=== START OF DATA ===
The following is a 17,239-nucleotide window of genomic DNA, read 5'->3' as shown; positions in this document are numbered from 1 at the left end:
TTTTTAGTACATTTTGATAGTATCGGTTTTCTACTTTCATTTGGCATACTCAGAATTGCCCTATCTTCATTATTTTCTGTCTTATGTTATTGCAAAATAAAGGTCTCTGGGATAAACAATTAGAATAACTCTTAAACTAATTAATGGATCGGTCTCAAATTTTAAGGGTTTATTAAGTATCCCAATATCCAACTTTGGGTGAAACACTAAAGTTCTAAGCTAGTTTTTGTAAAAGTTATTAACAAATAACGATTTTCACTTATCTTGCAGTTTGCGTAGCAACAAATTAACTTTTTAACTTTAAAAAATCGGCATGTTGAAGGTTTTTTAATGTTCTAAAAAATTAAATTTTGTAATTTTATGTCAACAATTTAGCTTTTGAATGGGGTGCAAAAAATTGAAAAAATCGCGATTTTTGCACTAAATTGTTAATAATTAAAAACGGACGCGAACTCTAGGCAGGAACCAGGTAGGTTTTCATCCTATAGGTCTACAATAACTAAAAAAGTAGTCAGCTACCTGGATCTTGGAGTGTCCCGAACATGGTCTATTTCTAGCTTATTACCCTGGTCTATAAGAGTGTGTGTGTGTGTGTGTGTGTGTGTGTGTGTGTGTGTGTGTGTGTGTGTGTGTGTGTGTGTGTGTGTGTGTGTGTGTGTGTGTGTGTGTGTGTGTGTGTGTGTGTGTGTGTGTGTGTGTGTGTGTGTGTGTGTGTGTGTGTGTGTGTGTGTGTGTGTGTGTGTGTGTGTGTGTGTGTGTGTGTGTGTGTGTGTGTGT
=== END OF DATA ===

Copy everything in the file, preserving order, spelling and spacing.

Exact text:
The following is a 17,239-nucleotide window of genomic DNA, read 5'->3' as shown; positions in this document are numbered from 1 at the left end:
TTTTTAGTACATTTTGATAGTATCGGTTTTCTACTTTCATTTGGCATACTCAGAATTGCCCTATCTTCATTATTTTCTGTCTTATGTTATTGCAAAATAAAGGTCTCTGGGATAAACAATTAGAATAACTCTTAAACTAATTAATGGATCGGTCTCAAATTTTAAGGGTTTATTAAGTATCCCAATATCCAACTTTGGGTGAAACACTAAAGTTCTAAGCTAGTTTTTGTAAAAGTTATTAACAAATAACGATTTTCACTTATCTTGCAGTTTGCGTAGCAACAAATTAACTTTTTAACTTTAAAAAATCGGCATGTTGAAGGTTTTTTAATGTTCTAAAAAATTAAATTTTGTAATTTTATGTCAACAATTTAGCTTTTGAATGGGGTGCAAAAAATTGAAAAAATCGCGATTTTTGCACTAAATTGTTAATAATTAAAAACGGACGCGAACTCTAGGCAGGAACCAGGTAGGTTTTCATCCTATAGGTCTACAATAACTAAAAAAGTAGTCAGCTACCTGGATCTTGGAGTGTCCCGAACATGGTCTATTTCTAGCTTATTACCCTGGTCTATAAGAGTGTGTGTGTGTGTGTGTGTGTGTGTGTGTGTGTGTGTGTGTGTGTGTGTGTGTGTGTGTGTGTGTGTGTGTGTGTGTGTGTGTGTGTGTGTGTGTGTGTGTGTGTGTGTGTGTGTGTGTGTGTGTGTGTGTGTGTGTGTGTGTGTGTGTGTGTGTGTGTGTGTGTGTGTGTGTGTGTGTGTGTGTGTGTGTGTGTGT